Economist Asad Sayeed, journalist Khurram Husain and former central banker Syed Salim Raza have carried out a fascinating study on the evolution of informality in Karachi’s land, manufacturing and transport sectors.
Released by the United States Institute of Peace (USIP) on May 3, the study offers a lot of insights based on field research conducted between December 2014 and April 2015.
I wrote a news story last Sunday to introduce Tribune readers to housing-related contents of the study. You can read it here.
Here are a few takeaways:
— Land is the single largest source of income generation in Karachi’s shadow economy.
— High-income residents of Karachi occupy 27% of land in Karachi (as formal residential areas). In contrast, only 8.1% of the land is used for informal residential areas catering to more than 50% of the population.
— An estimated 55% of Karachi’s population lived in unplanned or partially planned areas in 2012. As a result, there are now 2,800 people per hectare in Karachi’s informal residential areas versus 200 people per hectare in elite residential areas, it says.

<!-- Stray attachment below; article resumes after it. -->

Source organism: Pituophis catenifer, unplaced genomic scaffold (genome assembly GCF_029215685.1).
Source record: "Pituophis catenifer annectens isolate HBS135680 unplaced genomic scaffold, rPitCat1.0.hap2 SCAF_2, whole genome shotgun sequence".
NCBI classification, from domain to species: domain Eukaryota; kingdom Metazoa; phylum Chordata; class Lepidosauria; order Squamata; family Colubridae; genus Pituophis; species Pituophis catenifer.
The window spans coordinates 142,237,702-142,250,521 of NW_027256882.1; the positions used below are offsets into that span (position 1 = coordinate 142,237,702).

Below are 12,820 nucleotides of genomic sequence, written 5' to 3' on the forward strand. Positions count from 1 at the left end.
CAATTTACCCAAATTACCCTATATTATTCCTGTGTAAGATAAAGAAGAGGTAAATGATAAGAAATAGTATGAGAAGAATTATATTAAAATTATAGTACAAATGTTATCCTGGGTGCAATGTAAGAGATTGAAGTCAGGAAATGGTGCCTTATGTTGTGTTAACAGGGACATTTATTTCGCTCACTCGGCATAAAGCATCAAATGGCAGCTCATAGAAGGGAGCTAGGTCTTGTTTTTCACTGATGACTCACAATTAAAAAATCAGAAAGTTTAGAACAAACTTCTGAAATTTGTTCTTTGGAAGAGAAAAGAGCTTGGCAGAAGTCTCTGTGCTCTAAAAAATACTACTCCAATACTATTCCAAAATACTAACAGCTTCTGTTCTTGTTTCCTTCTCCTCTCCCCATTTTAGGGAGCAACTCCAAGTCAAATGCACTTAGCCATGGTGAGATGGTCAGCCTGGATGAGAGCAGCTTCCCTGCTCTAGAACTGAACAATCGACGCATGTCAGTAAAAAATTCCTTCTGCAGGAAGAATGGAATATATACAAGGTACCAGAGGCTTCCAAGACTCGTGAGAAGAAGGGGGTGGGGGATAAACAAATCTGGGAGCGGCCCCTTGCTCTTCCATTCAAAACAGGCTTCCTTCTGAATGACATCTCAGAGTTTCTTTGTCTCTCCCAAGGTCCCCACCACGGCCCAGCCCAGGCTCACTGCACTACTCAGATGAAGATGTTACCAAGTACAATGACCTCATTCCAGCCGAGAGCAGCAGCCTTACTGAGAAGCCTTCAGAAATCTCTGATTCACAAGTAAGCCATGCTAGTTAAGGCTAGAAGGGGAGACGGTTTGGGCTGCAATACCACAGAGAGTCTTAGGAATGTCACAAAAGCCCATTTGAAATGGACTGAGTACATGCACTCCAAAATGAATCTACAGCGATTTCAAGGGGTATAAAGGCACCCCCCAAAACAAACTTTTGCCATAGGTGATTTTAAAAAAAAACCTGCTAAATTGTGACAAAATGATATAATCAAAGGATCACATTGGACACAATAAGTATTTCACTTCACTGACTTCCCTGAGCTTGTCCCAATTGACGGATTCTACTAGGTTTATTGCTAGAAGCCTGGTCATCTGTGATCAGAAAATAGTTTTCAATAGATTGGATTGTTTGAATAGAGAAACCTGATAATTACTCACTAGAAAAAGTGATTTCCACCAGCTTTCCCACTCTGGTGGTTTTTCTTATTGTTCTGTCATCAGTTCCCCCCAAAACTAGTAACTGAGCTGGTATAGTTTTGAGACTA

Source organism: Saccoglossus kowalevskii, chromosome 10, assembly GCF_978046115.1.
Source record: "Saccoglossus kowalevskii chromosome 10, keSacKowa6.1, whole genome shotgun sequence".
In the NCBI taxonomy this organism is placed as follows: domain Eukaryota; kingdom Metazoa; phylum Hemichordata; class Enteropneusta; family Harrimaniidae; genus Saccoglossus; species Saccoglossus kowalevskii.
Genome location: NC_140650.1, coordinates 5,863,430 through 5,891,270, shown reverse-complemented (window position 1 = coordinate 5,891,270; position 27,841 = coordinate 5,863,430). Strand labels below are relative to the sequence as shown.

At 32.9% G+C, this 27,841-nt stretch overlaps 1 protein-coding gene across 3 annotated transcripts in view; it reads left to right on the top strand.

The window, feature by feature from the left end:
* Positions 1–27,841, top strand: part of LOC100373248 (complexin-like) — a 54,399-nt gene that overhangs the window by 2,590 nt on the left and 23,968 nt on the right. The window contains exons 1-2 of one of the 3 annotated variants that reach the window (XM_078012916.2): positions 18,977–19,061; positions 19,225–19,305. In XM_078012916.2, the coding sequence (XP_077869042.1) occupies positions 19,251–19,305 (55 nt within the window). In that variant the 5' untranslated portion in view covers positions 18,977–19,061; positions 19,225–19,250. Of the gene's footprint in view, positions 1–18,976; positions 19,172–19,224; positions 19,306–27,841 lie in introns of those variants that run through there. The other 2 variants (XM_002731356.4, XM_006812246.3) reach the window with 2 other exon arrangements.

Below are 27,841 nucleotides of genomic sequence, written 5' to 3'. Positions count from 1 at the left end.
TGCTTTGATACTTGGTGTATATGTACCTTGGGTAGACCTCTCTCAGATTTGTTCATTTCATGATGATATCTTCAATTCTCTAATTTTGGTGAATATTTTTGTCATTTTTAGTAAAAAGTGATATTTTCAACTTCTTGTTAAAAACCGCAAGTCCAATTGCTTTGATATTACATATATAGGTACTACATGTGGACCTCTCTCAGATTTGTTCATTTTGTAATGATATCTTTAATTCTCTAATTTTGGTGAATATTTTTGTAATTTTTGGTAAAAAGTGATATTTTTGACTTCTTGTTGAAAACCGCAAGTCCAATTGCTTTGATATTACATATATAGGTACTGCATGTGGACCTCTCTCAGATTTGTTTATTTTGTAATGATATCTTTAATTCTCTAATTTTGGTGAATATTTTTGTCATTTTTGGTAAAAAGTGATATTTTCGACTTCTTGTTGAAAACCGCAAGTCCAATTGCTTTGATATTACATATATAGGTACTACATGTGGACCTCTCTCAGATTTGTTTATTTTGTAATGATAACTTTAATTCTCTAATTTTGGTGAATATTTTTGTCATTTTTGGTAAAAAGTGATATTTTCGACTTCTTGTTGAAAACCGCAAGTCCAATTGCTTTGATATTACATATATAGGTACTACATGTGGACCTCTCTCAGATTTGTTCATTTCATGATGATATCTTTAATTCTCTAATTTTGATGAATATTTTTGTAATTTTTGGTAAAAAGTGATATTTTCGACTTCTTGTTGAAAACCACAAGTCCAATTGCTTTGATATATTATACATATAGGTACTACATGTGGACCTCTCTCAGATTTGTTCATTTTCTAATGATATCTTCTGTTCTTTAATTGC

— A formal recognition of Karachi’s low-income katchi abadis (KAs) will let low-income people get their “locked” equity value of their houses released by allowing them to borrow against proper title deeds.
— The price of a standard 80-100 square-meter KA property currently equates to seven years of income for the average low-income wage earner. But the accepted industry ratio for affordability is considered to be four years of income, which was the case in Karachi a decade ago.
— Consequently, more people are now renting and, depending on the area, 33%-50% of the housing units may be rented in KAs, it says.
— Total KA properties are worth around Rs500 billion in Karachi, assuming an average (conservative) price of Rs600,000. If half of these properties were to be used as collateral for debt – 50% loan-to-value — Rs125 billion could be unlocked for home or business expansion.
I was particularly struck by the accuracy of the affordability criterion. Here’s a real-life example that — although from middle-class Gulistan-e-Jauhar as opposed to the KAs – demonstrates the validity of the four-year-income assumption of house affordability.
I know of a guy who purchased a flat in Jauhar for roughly Rs3.6 million in December 2013. (The amount excluded additional charges, such as KE bribe etc.) His salary was about Rs75,000 a month. This means the property he purchased more than two years ago was worth exactly his four years of income.
He had gotten the flat financed from the sole housing bank operating in Pakistan. Right now, the same property is worth Rs7 million. Given his current salary, that property is worth roughly seven years of his income.
“Yes. Same potential exists in KAs if titles can be made more secure,” one of the writers of the study told me when I shared this example with him on the SMS.